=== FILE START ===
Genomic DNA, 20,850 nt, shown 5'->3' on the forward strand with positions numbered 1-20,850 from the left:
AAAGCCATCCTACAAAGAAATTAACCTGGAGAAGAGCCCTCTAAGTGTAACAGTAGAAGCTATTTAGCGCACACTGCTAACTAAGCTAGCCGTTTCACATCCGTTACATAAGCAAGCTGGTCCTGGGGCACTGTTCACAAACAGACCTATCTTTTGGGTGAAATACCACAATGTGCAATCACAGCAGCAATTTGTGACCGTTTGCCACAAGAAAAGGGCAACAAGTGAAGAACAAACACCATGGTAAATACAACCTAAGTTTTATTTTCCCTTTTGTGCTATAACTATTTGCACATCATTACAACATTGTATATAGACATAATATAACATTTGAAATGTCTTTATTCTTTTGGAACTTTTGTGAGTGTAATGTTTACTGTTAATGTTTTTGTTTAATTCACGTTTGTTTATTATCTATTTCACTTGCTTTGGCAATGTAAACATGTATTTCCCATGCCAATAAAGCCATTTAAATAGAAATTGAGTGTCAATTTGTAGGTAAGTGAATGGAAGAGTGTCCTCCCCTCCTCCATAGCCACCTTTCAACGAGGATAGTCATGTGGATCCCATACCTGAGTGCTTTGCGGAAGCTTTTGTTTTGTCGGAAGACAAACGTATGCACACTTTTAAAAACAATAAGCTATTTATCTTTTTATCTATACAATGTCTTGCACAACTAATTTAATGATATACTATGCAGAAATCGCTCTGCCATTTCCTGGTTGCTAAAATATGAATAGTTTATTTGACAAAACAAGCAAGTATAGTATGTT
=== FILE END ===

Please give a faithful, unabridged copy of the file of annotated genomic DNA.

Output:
Genomic DNA, 20,850 nt, shown 5'->3' on the forward strand with positions numbered 1-20,850 from the left:
AAAGCCATCCTACAAAGAAATTAACCTGGAGAAGAGCCCTCTAAGTGTAACAGTAGAAGCTATTTAGCGCACACTGCTAACTAAGCTAGCCGTTTCACATCCGTTACATAAGCAAGCTGGTCCTGGGGCACTGTTCACAAACAGACCTATCTTTTGGGTGAAATACCACAATGTGCAATCACAGCAGCAATTTGTGACCGTTTGCCACAAGAAAAGGGCAACAAGTGAAGAACAAACACCATGGTAAATACAACCTAAGTTTTATTTTCCCTTTTGTGCTATAACTATTTGCACATCATTACAACATTGTATATAGACATAATATAACATTTGAAATGTCTTTATTCTTTTGGAACTTTTGTGAGTGTAATGTTTACTGTTAATGTTTTTGTTTAATTCACGTTTGTTTATTATCTATTTCACTTGCTTTGGCAATGTAAACATGTATTTCCCATGCCAATAAAGCCATTTAAATAGAAATTGAGTGTCAATTTGTAGGTAAGTGAATGGAAGAGTGTCCTCCCCTCCTCCATAGCCACCTTTCAACGAGGATAGTCATGTGGATCCCATACCTGAGTGCTTTGCGGAAGCTTTTGTTTTGTCGGAAGACAAACGTATGCACACTTTTAAAAACAATAAGCTATTTATCTTTTTATCTATACAATGTCTTGCACAACTAATTTAATGATATACTATGCAGAAATCGCTCTGCCATTTCCTGGTTGCTAAAATATGAATAGTTTATTTGACAAAACAAGCAAGTATAGTATGTT